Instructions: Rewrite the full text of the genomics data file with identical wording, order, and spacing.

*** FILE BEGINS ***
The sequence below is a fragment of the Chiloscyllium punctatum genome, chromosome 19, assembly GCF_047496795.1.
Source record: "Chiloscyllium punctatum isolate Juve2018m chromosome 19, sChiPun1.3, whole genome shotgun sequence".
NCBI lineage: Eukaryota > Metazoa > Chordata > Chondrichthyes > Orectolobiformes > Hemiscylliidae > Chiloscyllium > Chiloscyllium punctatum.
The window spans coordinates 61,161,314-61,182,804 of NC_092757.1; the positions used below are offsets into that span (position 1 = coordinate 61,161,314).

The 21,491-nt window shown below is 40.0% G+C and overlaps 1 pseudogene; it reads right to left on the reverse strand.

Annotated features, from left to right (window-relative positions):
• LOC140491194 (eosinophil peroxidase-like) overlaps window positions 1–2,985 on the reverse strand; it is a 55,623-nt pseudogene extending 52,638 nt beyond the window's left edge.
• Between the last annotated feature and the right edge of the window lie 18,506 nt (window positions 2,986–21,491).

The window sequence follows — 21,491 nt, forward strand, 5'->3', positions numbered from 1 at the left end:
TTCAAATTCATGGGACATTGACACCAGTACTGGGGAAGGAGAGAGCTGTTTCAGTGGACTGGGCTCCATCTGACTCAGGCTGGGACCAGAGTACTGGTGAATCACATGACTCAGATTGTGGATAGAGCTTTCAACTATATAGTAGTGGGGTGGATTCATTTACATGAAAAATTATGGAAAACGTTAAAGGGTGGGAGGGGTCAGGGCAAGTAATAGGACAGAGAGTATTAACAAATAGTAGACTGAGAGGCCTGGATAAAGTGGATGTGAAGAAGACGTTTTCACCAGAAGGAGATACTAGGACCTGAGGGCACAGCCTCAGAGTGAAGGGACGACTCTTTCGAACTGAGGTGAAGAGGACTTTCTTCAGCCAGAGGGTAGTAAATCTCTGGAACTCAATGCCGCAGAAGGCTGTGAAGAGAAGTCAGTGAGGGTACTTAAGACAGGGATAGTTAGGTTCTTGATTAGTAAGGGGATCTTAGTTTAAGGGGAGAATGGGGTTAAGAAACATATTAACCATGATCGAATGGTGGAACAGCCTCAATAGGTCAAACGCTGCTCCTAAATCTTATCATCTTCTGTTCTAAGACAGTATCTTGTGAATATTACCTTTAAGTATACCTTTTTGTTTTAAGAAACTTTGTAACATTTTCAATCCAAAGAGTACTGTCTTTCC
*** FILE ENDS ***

The sequence below is a fragment of the Chiloscyllium punctatum genome, chromosome 19, assembly GCF_047496795.1.
Source record: "Chiloscyllium punctatum isolate Juve2018m chromosome 19, sChiPun1.3, whole genome shotgun sequence".
NCBI lineage: Eukaryota > Metazoa > Chordata > Chondrichthyes > Orectolobiformes > Hemiscylliidae > Chiloscyllium > Chiloscyllium punctatum.
The window spans coordinates 61,161,314-61,182,804 of NC_092757.1; the positions used below are offsets into that span (position 1 = coordinate 61,161,314).

The 21,491-nt window shown below is 40.0% G+C and overlaps 1 pseudogene; it reads right to left on the reverse strand.

Annotated features, from left to right (window-relative positions):
• LOC140491194 (eosinophil peroxidase-like) overlaps window positions 1–2,985 on the reverse strand; it is a 55,623-nt pseudogene extending 52,638 nt beyond the window's left edge.
• Between the last annotated feature and the right edge of the window lie 18,506 nt (window positions 2,986–21,491).

The window sequence follows — 21,491 nt, forward strand, 5'->3', positions numbered from 1 at the left end:
TTCAAATTCATGGGACATTGACACCAGTACTGGGGAAGGAGAGAGCTGTTTCAGTGGACTGGGCTCCATCTGACTCAGGCTGGGACCAGAGTACTGGTGAATCACATGACTCAGATTGTGGATAGAGCTTTCAACTATATAGTAGTGGGGTGGATTCATTTACATGAAAAATTATGGAAAACGTTAAAGGGTGGGAGGGGTCAGGGCAAGTAATAGGACAGAGAGTATTAACAAATAGTAGACTGAGAGGCCTGGATAAAGTGGATGTGAAGAAGACGTTTTCACCAGAAGGAGATACTAGGACCTGAGGGCACAGCCTCAGAGTGAAGGGACGACTCTTTCGAACTGAGGTGAAGAGGACTTTCTTCAGCCAGAGGGTAGTAAATCTCTGGAACTCAATGCCGCAGAAGGCTGTGAAGAGAAGTCAGTGAGGGTACTTAAGACAGGGATAGTTAGGTTCTTGATTAGTAAGGGGATCTTAGTTTAAGGGGAGAATGGGGTTAAGAAACATATTAACCATGATCGAATGGTGGAACAGCCTCAATAGGTCAAACGCTGCTCCTAAATCTTATCATCTTCTGTTCTAAGACAGTATCTTGTGAATATTACCTTTAAGTATACCTTTTTGTTTTAAGAAACTTTGTAACATTTTCAATCCAAAGAGTACTGTCTTTCC